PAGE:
Data from: Experimental food supplementation reveals habitat-dependent male reproductive investment in a migratory bird
Kaiser, Sara A., Cornell University
Sillett, T. Scott, National Zoological Park
Risk, Benjamin B., Cornell University
Webster, Michael S., Cornell University
Published Jan 15, 2015 on Dryad.
Cite this dataset
Kaiser, Sara A.; Sillett, T. Scott; Risk, Benjamin B.; Webster, Michael S. (2015). Data from: Experimental food supplementation reveals habitat-dependent male reproductive investment in a migratory bird [Dataset]. Dryad. https://doi.org/10.5061/dryad.t34m9
Environmental factors can shape reproductive investment strategies and influence the variance in male mating success. Environmental effects on extrapair paternity have traditionally been ascribed to aspects of the social environment, such as breeding density and synchrony. However, social factors are often confounded with habitat quality and are challenging to disentangle. We used both natural variation in habitat quality and a food supplementation experiment to separate the effects of food availability—one key aspect of habitat quality—on extrapair paternity (EPP) and reproductive success in the black-throated blue warbler, Setophaga caerulescens. High natural food availability was associated with higher within-pair paternity (WPP) and fledging two broods late in the breeding season, but lower EPP. Food-supplemented males had higher WPP leading to higher reproductive success relative to controls, and when in low-quality habitat, food-supplemented males were more likely to fledge two broods but less likely to gain EPP. Our results demonstrate that food availability affects trade-offs in reproductive activities. When food constraints are reduced, males invest in WPP at the expense of EPP. These findings imply that environmental change could alter how individuals allocate their resources and affect the selective environment that drives variation in male mating success.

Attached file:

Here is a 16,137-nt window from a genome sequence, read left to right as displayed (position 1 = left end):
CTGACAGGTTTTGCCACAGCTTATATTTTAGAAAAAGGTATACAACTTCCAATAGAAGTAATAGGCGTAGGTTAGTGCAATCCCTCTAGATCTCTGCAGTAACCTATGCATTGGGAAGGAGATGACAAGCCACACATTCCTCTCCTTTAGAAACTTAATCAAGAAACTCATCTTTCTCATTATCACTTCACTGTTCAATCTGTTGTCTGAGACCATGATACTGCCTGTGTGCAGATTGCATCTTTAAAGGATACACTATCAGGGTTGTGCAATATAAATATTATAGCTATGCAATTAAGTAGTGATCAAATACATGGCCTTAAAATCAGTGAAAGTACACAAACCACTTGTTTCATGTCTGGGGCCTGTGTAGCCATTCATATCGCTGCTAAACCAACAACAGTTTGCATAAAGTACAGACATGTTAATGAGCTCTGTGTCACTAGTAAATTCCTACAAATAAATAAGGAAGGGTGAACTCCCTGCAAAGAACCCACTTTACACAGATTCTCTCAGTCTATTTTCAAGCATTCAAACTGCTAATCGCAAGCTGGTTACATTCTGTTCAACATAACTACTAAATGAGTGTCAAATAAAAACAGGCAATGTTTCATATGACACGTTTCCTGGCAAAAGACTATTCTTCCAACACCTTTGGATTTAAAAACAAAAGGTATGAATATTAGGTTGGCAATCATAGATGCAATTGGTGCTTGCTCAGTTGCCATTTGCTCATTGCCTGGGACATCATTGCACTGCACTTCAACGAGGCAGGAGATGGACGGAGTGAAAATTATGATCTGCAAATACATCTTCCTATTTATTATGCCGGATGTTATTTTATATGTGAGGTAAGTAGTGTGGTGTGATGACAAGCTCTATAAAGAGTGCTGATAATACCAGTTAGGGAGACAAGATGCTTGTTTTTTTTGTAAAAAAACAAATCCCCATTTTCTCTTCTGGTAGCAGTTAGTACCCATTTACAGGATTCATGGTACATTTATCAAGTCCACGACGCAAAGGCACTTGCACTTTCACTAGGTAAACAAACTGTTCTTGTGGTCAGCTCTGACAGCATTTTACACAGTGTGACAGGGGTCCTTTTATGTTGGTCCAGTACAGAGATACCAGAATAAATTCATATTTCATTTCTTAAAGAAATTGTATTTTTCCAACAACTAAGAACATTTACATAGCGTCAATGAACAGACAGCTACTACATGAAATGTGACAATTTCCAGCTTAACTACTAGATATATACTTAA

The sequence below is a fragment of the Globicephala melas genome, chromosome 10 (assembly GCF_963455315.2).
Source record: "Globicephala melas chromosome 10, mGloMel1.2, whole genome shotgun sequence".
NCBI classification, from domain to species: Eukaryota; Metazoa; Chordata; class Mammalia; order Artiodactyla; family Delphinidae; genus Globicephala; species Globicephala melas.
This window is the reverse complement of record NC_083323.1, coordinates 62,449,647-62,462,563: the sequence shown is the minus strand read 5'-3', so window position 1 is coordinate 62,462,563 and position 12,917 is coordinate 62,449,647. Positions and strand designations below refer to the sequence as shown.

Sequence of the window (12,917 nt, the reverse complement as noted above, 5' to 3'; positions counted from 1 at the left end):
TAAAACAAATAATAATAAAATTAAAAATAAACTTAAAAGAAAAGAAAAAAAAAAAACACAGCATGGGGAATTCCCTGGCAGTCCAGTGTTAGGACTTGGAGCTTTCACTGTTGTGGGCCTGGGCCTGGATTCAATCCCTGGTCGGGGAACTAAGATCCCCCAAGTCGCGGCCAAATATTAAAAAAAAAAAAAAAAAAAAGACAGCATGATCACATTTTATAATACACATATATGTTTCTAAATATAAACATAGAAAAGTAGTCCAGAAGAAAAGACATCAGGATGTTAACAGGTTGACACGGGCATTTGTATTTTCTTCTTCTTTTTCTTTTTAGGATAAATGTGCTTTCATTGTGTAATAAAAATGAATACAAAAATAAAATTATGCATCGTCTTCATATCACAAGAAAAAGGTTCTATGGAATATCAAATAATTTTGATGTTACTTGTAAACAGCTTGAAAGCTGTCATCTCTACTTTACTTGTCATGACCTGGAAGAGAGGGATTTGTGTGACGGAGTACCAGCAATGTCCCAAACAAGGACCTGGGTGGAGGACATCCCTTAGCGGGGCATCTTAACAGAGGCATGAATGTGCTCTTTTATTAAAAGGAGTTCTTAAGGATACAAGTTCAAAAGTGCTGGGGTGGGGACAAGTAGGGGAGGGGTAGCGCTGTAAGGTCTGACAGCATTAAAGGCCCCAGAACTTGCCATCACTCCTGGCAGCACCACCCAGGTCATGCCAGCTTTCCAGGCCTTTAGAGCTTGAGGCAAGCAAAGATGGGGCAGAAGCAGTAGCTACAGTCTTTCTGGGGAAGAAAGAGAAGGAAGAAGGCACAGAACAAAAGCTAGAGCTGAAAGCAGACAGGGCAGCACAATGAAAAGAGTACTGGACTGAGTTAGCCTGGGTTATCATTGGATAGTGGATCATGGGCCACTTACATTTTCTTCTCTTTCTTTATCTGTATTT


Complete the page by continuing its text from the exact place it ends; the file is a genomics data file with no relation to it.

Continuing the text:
WPP Model Table 1
Dataset supporting the results examining the effects of natural variation in food availability on within-pair paternity (Table 1 Model 1).
EPP Model Table 1
Dataset supporting the results examining the effects of natural variation in food availability on extrapair paternity (Table 1 Model 2).
Double brooding Model Table 1
Dataset supporting the results examining the effects of natural variation in food availability on double brooding (Table 1 Model 3).
Dataset supporting the results examining the effects of food supplementation on within-pair paternity, extrapair paternity, double brooding and total reproductive success (Table 2 Models 1-4).
Dataset supporting the results investigating the relative contribution of within-pair paternity, extrapair paternity and double brooding on total reproductive success (Figure 2).